The Duke of Devonshire
A new beginning
When the Duke of Devonshire rebuilt the hall in 1670 it was always thought that he demolished the Earl of Shrewsbury’s 1576 building, but the Royal Commission on Historical Monuments in England have shown that the original building still stands behind the facade and extension of the Duke’s building.
If you look along the main reception hall from the hotel entrance, the older building starts at the far walls of the two residents’ lounges on either side of the hallway. These were the original exterior walls and are 3ft thick. The hallway from this point is the original building. All the doorways on either side are entered through Elizabethan stone arched lintels. The original building was in the form of a fortified four story tower. You can see a drawing of this tower at the base of the ‘John Speed‘ framed map of Derbyshire opposite the reception.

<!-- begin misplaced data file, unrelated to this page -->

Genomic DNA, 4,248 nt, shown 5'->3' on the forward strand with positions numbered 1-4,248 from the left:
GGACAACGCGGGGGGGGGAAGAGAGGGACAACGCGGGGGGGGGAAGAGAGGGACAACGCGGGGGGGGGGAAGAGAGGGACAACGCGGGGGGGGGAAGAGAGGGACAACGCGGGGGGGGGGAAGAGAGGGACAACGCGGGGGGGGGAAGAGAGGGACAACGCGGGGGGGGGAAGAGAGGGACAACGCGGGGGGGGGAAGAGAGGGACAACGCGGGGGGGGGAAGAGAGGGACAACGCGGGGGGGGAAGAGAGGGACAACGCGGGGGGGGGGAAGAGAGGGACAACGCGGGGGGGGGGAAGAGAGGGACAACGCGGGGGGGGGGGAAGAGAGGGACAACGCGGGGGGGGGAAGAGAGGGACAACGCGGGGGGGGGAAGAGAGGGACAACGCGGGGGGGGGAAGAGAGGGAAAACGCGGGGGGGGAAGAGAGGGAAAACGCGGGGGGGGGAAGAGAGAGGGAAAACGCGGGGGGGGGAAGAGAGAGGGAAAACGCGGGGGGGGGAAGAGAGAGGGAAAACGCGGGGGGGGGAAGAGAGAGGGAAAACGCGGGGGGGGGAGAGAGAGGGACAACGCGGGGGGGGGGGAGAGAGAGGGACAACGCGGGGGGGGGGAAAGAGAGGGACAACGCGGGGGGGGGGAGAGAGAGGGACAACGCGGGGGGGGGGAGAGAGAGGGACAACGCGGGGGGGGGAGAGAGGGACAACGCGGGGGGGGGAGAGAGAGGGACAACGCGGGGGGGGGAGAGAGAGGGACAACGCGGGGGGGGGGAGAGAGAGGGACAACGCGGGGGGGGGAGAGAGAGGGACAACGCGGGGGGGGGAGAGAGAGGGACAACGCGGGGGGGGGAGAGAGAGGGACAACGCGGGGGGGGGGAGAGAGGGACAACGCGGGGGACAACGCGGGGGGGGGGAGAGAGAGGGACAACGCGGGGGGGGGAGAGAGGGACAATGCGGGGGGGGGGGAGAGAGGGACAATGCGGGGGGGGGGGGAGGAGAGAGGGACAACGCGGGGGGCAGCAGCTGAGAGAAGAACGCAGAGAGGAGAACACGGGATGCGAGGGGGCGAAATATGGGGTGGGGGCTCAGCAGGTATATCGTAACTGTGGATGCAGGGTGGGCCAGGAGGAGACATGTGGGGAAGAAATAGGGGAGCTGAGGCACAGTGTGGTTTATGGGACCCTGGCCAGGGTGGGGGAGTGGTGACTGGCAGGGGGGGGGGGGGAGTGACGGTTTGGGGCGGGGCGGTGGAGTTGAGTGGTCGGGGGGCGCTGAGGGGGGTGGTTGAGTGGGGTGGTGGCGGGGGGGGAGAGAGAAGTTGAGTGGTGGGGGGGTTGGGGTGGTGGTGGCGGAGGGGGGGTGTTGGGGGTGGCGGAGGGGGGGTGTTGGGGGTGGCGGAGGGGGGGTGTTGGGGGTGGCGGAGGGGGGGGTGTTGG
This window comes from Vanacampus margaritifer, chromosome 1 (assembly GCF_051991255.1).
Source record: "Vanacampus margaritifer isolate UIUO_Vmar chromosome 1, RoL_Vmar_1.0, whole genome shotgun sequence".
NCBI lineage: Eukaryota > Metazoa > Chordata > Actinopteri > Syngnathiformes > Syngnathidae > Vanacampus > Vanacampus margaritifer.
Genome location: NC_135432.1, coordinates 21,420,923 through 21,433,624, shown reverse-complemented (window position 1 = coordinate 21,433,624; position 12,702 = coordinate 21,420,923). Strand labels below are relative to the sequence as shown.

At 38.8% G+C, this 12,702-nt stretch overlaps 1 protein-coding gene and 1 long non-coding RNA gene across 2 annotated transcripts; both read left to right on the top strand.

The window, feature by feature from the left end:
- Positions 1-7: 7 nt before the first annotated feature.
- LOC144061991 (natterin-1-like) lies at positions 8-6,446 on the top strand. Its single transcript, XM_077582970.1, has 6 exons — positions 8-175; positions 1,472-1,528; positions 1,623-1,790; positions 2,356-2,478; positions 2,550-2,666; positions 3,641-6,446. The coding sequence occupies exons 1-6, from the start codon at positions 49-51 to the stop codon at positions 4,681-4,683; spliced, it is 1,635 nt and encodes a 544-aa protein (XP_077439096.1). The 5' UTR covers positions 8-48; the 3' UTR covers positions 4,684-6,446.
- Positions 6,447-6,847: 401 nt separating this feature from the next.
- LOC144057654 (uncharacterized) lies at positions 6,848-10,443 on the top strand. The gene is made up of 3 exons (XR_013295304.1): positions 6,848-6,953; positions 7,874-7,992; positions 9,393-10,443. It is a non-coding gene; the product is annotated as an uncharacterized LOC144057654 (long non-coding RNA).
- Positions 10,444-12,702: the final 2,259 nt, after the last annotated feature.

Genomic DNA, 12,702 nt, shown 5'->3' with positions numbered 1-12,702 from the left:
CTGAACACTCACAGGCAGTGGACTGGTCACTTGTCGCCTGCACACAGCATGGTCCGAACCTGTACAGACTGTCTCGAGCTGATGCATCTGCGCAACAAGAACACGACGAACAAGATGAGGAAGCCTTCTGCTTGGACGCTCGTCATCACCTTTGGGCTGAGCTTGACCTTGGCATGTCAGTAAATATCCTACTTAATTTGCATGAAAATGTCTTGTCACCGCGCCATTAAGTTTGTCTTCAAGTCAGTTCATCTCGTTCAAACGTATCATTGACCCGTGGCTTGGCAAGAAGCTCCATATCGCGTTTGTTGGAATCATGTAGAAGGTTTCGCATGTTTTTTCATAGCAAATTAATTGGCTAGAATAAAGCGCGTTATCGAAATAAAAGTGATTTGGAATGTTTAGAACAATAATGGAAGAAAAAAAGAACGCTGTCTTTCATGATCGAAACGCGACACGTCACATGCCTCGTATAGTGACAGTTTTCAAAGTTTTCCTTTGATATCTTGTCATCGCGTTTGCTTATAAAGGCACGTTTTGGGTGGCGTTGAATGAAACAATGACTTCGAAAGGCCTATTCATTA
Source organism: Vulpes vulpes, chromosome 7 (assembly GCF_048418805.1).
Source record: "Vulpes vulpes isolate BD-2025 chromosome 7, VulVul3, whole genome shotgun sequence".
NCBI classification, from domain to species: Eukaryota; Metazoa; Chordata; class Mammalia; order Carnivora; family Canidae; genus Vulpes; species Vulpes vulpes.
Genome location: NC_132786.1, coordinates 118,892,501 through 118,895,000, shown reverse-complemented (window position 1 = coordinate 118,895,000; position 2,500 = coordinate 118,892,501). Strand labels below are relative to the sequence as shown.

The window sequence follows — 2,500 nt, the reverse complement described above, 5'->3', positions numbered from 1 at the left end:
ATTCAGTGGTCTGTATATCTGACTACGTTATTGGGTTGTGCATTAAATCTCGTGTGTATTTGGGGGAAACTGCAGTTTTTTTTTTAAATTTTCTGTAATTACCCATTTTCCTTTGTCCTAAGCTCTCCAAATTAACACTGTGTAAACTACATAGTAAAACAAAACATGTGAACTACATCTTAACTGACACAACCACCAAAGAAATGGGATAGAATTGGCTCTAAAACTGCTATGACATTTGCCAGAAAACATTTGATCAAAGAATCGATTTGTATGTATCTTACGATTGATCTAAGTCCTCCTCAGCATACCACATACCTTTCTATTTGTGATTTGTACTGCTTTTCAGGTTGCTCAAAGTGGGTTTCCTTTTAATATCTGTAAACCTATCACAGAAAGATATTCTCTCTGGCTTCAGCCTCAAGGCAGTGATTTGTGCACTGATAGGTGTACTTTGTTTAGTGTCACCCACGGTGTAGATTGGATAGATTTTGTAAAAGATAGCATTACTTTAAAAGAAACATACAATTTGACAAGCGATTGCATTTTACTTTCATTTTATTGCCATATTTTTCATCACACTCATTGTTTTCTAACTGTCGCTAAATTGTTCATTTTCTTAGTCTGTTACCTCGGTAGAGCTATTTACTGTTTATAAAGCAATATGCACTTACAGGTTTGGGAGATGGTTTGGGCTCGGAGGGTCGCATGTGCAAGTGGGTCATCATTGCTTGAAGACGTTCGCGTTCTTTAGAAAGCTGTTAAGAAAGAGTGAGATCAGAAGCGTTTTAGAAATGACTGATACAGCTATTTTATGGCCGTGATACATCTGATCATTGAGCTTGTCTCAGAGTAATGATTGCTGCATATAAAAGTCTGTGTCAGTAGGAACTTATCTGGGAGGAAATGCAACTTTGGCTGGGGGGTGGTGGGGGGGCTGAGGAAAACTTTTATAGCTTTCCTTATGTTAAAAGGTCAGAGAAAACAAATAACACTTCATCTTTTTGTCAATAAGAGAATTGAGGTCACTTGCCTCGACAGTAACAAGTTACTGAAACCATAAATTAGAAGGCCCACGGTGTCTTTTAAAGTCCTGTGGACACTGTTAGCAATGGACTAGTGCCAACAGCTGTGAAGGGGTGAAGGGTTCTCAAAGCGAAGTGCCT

When the Duke built the Crescent and Pump Room, he was establishing Buxton as one the leading Georgian spa towns of’ the country. Although many large hotels were built, the Old Hall still retained its special position as the fashionable hotel to stay and be seen at. It became a centre for the Georgian aristocracy taking the air and waters of Buxton.